Last night I raced a massive thunderstorm on my Dragon.
I live in an area where there is heaps of rain, and we’ve been seeing a lot of the wet stuff over the past few weeks. It is capable of pouring for days nonstop, so imagine my excitement when, yesterday afternoon, the sun peeked out behind some clouds and meandered surreptitiously into a little patch of blue sky.
I bounced down the stairs and right onto my bike and kicked off with a whoosh and a big grin.
The first ten kilometers were uneventful and pleasant. I meandered south and east, came back around along a river and up a hill (a 2 km climb at a 9% grade or so).
Now, my uni is nestled in the middle of an east-west ridge and valley system, so as I headed north, I was aiming directly at a ridge of mountains. “Haha,” I said to Dragon, “Look at how much it is raining on the ridge. Glad we’re not there!” (Dragon hates rain.)
But there was an ominous feeling building up in my stomach. After a few km, I took a hard left and started heading west, parallel to the storm. It started getting darker. “Um,” I thought.
I felt the temperature drop a few degrees and a cool, quiet wind started to blow steadily south. I could feel the sprinkling of the first drops of rain. The big clouds began to roll over the ridge and down into the valley like a herd of wild horses.
I took another hard left and started heading due south, the storm right on my tail. Swoosh! I sped up and over a steep hill, and then along a flat. I rode past a woman who was taking pictures of the storm; her hair was being blown about by the increasing winds. As I approached, she sprinted back to her car, not because of me, but because the massive thunderheads hot in pursuit.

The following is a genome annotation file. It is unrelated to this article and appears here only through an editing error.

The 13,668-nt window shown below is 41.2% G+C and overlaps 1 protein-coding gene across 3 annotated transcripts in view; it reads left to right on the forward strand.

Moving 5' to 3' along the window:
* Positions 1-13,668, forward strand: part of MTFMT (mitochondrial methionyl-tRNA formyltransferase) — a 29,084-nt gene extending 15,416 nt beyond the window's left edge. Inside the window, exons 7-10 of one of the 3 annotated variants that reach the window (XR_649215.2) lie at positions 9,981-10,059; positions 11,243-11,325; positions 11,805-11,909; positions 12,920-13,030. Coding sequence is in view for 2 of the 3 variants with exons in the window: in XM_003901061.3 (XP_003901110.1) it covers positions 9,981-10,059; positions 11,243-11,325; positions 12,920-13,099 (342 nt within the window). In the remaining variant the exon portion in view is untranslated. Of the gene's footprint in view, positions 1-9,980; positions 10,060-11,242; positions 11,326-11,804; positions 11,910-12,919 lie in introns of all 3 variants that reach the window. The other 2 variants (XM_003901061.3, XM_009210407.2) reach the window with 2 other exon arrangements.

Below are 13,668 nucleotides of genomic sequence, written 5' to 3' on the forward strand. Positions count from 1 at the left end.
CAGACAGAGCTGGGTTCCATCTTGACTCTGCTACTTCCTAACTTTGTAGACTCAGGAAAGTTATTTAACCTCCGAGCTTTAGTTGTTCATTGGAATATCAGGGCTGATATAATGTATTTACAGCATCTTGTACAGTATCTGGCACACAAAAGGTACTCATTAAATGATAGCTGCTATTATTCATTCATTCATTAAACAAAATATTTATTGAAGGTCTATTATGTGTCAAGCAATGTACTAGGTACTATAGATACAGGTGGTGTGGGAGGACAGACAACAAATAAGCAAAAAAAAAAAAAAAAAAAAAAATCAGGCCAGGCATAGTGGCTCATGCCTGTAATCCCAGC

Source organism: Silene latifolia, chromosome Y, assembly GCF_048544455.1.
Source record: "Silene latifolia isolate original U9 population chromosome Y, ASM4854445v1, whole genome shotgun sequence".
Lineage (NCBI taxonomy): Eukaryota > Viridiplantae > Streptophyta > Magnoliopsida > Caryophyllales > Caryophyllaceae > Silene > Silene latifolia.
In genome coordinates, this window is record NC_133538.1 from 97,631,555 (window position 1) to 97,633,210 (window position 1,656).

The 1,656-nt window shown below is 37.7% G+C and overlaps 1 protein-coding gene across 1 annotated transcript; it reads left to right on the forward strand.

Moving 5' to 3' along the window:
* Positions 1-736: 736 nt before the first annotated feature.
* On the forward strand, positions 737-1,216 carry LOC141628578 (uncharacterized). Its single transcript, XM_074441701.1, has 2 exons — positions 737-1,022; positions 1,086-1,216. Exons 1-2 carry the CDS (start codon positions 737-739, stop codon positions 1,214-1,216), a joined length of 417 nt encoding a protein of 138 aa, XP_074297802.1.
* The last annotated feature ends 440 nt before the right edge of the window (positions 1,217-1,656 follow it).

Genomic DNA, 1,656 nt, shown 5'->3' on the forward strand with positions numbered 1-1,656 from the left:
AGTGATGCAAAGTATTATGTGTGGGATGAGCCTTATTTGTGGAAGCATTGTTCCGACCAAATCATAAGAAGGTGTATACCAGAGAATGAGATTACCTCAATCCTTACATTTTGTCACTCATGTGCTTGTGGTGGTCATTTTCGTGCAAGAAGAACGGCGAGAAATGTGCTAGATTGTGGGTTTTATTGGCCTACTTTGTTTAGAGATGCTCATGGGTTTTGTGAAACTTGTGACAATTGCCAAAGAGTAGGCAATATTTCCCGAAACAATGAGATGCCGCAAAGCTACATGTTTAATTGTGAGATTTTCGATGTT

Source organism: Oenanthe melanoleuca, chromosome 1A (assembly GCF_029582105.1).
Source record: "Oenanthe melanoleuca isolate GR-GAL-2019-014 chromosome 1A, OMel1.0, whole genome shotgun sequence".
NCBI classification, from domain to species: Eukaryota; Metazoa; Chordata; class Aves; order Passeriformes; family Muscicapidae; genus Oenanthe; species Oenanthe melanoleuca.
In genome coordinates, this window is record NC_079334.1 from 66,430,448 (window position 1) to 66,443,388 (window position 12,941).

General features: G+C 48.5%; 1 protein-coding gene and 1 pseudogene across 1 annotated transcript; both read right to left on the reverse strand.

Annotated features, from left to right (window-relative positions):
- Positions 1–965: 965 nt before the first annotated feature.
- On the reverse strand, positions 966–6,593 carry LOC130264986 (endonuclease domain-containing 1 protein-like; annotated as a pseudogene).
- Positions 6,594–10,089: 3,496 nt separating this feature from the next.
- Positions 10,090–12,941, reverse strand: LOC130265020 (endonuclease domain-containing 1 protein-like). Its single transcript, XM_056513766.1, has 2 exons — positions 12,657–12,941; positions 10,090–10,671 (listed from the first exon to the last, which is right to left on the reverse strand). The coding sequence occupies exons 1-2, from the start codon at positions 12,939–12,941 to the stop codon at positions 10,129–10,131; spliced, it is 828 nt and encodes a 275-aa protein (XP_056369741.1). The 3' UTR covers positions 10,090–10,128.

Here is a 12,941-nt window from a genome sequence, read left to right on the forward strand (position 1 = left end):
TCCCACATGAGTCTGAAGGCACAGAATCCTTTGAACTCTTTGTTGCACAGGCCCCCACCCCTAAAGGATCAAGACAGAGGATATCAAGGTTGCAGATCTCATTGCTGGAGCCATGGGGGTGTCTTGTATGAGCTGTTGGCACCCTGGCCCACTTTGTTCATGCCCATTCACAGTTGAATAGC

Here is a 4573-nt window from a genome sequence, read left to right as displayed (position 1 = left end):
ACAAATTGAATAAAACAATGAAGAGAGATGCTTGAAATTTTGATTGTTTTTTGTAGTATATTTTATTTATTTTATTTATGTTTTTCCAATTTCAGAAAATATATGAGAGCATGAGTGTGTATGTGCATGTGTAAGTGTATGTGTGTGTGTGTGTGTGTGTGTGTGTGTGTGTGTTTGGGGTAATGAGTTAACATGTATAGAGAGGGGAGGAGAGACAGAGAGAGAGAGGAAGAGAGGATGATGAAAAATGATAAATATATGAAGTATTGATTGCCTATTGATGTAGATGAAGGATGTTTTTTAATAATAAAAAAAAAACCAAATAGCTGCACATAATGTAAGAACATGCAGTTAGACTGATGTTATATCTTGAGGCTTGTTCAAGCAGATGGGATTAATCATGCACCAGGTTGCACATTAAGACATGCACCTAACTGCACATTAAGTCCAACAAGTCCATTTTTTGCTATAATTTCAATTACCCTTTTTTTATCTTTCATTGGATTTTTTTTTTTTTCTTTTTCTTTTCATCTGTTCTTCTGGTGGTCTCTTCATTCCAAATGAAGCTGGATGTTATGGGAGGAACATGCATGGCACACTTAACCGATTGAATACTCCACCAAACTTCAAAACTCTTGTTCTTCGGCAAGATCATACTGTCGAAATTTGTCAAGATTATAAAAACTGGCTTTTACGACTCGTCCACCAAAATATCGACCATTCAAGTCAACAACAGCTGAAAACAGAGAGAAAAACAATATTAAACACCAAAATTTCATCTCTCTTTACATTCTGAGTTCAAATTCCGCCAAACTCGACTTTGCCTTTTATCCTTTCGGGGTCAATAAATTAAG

As I flew by, she shouted over the wind, “Do you need a ride?!”
“No, no!” I shouted back, laughing giddily. I waved an arm at her and bent low over my handlebars.
Thrum, thrum, thrum, I was fully geared out and pumping hard on the pedals, leaning forward intently. For 10 or 11 kilometers, I stayed just on the fringes of that storm, pulling slightly ahead on flats and downhills, losing ground when pumping my way up steep slopes.
Then, suddenly, I had to turn west, parallel to the approach of the storm.
Those clouds rolled right over me with a melodramatic FLASH of lightning and a triumphant RUMMMMBLE. Well, there was nothing to do but put my head down, pedal hard, and belt out lyrics to bad music at the top of my lungs (and out of tune) as rain poured over the both of us (my bike and me), and the sky lit up with flashes.
It’s not the first time I’ve been caught by a storm. Nor will it be the last, I expect. But I thought it was a fun story for today.